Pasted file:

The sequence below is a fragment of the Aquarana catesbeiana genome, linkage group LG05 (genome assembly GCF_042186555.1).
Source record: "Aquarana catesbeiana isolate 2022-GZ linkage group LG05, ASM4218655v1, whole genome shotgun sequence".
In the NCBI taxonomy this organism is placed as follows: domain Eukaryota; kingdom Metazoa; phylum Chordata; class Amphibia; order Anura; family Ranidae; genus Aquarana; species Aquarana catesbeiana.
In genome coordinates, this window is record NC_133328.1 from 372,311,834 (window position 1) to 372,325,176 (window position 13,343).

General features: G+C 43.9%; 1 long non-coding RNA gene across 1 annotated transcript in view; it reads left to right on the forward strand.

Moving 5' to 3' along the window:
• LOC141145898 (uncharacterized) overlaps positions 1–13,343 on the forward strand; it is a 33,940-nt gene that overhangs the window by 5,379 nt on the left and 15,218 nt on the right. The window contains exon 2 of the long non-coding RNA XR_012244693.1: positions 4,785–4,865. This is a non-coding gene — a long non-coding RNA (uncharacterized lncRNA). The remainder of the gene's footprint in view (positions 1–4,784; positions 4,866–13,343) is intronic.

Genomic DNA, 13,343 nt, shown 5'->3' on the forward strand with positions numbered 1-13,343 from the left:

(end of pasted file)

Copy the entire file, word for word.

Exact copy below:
The sequence below is a fragment of the Aquarana catesbeiana genome, linkage group LG05 (genome assembly GCF_042186555.1).
Source record: "Aquarana catesbeiana isolate 2022-GZ linkage group LG05, ASM4218655v1, whole genome shotgun sequence".
In the NCBI taxonomy this organism is placed as follows: domain Eukaryota; kingdom Metazoa; phylum Chordata; class Amphibia; order Anura; family Ranidae; genus Aquarana; species Aquarana catesbeiana.
In genome coordinates, this window is record NC_133328.1 from 372,311,834 (window position 1) to 372,325,176 (window position 13,343).

General features: G+C 43.9%; 1 long non-coding RNA gene across 1 annotated transcript in view; it reads left to right on the forward strand.

Moving 5' to 3' along the window:
• LOC141145898 (uncharacterized) overlaps positions 1–13,343 on the forward strand; it is a 33,940-nt gene that overhangs the window by 5,379 nt on the left and 15,218 nt on the right. The window contains exon 2 of the long non-coding RNA XR_012244693.1: positions 4,785–4,865. This is a non-coding gene — a long non-coding RNA (uncharacterized lncRNA). The remainder of the gene's footprint in view (positions 1–4,784; positions 4,866–13,343) is intronic.

Genomic DNA, 13,343 nt, shown 5'->3' on the forward strand with positions numbered 1-13,343 from the left: